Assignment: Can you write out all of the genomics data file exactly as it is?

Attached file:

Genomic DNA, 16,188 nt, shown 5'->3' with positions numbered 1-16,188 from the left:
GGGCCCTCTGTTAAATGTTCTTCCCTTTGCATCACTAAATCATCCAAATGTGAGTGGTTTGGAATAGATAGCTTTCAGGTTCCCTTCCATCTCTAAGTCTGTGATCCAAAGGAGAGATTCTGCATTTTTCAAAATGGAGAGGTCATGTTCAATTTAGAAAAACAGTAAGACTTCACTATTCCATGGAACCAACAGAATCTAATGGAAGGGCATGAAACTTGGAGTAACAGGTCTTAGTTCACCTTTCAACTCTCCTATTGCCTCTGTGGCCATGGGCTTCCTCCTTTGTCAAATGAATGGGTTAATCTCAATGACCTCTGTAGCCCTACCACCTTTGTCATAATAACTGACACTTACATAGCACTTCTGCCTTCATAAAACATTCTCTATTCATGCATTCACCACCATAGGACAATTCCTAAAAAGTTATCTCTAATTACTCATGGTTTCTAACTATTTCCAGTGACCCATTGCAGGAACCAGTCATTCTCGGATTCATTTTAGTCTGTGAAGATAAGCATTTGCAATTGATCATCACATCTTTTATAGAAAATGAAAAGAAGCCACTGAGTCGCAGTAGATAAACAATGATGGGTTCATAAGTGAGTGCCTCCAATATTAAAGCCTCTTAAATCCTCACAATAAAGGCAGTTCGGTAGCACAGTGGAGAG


Genomic DNA, 16,188 nt, shown 5'->3' with positions numbered 1-16,188 from the left:
GGGCCCTCTGTTAAATGTTCTTCCCTTTGCATCACTAAATCATCCAAATGTGAGTGGTTTGGAATAGATAGCTTTCAGGTTCCCTTCCATCTCTAAGTCTGTGATCCAAAGGAGAGATTCTGCATTTTTCAAAATGGAGAGGTCATGTTCAATTTAGAAAAACAGTAAGACTTCACTATTCCATGGAACCAACAGAATCTAATGGAAGGGCATGAAACTTGGAGTAACAGGTCTTAGTTCACCTTTCAACTCTCCTATTGCCTCTGTGGCCATGGGCTTCCTCCTTTGTCAAATGAATGGGTTAATCTCAATGACCTCTGTAGCCCTACCACCTTTGTCATAATAACTGACACTTACATAGCACTTCTGCCTTCATAAAACATTCTCTATTCATGCATTCACCACCATAGGACAATTCCTAAAAAGTTATCTCTAATTACTCATGGTTTCTAACTATTTCCAGTGACCCATTGCAGGAACCAGTCATTCTCGGATTCATTTTAGTCTGTGAAGATAAGCATTTGCAATTGATCATCACATCTTTTATAGAAAATGAAAAGAAGCCACTGAGTCGCAGTAGATAAACAATGATGGGTTCATAAGTGAGTGCCTCCAATATTAAAGCCTCTTAAATCCTCACAATAAAGGCAGTTCGGTAGCACAGTGGAGAG